Daniel Kasak daniel.kasak at 247realmedia.com
Mon Oct 20 22:27:34 CDT 2008

On Mon, 2008-10-20 at 21:48 -0500, Austin English wrote:

> On Mon, Oct 20, 2008 at 9:40 PM, Daniel Kasak
> <daniel.kasak at 247realmedia.com> wrote:
> > On Mon, 2008-10-20 at 21:16 -0500, vitamin wrote:
> >>  What you need Wine for? To run closed source software??!!
> >
> > Actually the only closed-source software I currently use is Komodo and
> > IE7, and I don't use Wine for either of them ( and I need IE7 for
> > testing ).
> Then how are you running it?

VirtualBox ( yes, the open-source edition, and yes, we have a Windows
license ). It's faster and it 'just works'. Plus you can use IE7 - I've
only been able to get IE6 running in Wine. Also, Flash stuff is very
slow and flakey under Wine.

> While work may inspire you to disregard your principles, others see
> gaming in a similar light. While it may not put food on the table,
> they do need higher graphics capabilities for their games. Open source
> drivers (at the moment), simply don't make the cut.

Yes and there's a reason for that. It's been discussed to death already
in other places, but the gamers' "quick fix" solution of running to
Wine / Cedega ( not to mention nVidia with their MAAAAAX framerate ) is
largely to blame for this. This is why there is:

1) Very little interest in writing native Linux games
2) Very few people working on OpenGL support that never gets used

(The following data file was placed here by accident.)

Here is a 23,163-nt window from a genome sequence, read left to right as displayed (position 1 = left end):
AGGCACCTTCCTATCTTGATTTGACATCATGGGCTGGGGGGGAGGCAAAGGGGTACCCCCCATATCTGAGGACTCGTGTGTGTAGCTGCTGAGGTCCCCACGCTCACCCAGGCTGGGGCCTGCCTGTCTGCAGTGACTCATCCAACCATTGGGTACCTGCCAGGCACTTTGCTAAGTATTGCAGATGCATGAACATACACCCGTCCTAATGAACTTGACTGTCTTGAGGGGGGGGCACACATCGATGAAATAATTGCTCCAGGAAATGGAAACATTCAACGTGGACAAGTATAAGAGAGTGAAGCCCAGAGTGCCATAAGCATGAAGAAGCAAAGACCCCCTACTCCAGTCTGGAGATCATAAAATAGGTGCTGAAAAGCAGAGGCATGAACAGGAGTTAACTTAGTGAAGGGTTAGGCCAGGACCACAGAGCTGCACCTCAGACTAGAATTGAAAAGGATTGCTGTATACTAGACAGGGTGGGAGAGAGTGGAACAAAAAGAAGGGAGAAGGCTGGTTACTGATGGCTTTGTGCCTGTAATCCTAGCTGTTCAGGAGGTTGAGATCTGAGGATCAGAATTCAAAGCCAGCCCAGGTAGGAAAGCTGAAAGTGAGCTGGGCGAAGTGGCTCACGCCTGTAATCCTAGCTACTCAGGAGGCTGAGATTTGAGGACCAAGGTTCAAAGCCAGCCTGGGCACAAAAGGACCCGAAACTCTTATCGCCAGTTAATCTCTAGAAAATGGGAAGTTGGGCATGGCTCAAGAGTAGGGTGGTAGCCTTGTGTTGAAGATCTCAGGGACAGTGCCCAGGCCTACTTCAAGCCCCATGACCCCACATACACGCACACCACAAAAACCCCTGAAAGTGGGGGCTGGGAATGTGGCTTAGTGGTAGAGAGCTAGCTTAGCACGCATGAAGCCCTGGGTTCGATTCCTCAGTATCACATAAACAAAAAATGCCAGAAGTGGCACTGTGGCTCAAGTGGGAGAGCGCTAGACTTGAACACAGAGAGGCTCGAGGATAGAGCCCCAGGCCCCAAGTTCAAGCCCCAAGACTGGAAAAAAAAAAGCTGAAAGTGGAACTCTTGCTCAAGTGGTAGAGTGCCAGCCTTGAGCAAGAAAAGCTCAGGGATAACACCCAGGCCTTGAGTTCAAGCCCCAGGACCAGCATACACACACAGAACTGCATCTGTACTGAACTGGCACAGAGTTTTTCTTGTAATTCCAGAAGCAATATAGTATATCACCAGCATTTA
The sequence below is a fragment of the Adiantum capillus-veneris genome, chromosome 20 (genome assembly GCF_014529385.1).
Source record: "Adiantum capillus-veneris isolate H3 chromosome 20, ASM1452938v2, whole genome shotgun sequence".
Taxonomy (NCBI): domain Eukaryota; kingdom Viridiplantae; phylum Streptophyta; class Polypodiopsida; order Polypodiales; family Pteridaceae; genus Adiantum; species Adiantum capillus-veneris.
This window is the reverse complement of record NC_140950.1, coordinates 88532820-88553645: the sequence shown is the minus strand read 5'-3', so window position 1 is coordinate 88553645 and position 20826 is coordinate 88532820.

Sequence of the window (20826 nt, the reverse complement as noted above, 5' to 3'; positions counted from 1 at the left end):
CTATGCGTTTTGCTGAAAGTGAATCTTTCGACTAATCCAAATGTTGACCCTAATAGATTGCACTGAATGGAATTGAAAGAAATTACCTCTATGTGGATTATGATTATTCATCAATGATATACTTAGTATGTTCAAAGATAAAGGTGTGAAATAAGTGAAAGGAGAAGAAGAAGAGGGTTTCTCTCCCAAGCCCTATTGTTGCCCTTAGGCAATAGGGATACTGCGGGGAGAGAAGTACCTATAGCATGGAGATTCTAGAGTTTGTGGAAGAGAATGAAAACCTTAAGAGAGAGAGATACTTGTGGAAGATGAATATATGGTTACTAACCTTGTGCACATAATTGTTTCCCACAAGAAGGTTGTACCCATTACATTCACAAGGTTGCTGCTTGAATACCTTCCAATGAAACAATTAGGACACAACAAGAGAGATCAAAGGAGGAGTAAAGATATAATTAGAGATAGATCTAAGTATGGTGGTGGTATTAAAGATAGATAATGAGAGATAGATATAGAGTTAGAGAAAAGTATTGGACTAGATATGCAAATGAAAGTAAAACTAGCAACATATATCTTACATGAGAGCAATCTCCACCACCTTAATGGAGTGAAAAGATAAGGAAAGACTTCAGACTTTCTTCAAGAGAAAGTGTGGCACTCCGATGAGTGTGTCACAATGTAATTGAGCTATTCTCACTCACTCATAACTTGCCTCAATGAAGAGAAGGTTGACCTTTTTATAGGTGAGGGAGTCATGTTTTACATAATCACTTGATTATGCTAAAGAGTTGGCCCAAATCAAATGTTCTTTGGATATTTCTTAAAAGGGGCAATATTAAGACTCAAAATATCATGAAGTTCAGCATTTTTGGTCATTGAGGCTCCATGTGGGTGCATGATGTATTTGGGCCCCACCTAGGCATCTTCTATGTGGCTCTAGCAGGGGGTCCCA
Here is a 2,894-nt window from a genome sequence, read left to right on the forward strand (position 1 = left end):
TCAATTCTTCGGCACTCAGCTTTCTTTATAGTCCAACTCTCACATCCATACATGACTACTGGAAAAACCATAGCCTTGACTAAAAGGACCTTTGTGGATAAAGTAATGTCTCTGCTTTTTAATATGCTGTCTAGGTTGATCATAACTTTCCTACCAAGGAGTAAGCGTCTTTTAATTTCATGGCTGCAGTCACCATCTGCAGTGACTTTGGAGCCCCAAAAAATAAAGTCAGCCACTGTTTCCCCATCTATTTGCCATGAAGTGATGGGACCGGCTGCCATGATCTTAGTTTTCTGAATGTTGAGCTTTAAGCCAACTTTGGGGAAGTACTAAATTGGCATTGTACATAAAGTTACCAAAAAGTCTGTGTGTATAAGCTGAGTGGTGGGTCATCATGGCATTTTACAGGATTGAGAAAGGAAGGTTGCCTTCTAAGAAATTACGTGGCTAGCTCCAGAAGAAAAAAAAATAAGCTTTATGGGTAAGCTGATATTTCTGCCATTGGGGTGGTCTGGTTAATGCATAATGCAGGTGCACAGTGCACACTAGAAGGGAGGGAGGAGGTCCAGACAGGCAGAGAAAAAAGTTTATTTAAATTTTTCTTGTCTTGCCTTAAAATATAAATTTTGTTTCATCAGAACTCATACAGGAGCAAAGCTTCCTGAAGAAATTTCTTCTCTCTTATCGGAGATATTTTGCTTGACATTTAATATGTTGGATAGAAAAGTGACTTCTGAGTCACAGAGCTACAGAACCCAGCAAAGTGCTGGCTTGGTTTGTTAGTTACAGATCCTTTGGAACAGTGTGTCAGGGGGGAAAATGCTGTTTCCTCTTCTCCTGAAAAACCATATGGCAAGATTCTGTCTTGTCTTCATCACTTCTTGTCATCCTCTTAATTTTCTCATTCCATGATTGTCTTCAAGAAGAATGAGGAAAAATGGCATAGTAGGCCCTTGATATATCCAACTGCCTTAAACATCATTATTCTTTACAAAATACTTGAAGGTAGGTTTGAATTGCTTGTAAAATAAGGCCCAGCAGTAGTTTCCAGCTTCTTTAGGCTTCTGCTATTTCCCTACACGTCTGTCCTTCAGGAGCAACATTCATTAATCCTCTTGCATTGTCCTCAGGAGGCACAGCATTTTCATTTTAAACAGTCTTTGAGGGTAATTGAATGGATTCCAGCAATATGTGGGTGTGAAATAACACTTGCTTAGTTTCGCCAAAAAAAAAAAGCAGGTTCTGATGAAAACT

because of 1).

nVidia have their unified driver architecture that helps them bring
OpenGL functionality to Linux without them having to actually _do_ too
much work. Of course their closed-source kernel module is illegal, but I
concede that this doesn't appear to matter to gamers. Whatever.

> For that matter, a game developer using Linux would NEED those drivers for work.

A game developer using Linux could quite easily FIX open-source drivers
to work. John Carmack, for example, worked on mesa to fix some driver
issues while working on Quake for Linux. This type of work must be
applauded. But unfortunately he's the odd one out, and many more
developers ( if they work on a Linux version at all ) think they only
have to deal with nVidia's binary driver, and can safely ignore
everything else. I'm subscribed to various X-related mailing lists
( xorg, mesa, dri, xf86-video-ati ), and I don't every recall *any*
contact, whether in the form of bug reports, patches, or just a quick
'hi there' from any commercial game developers.


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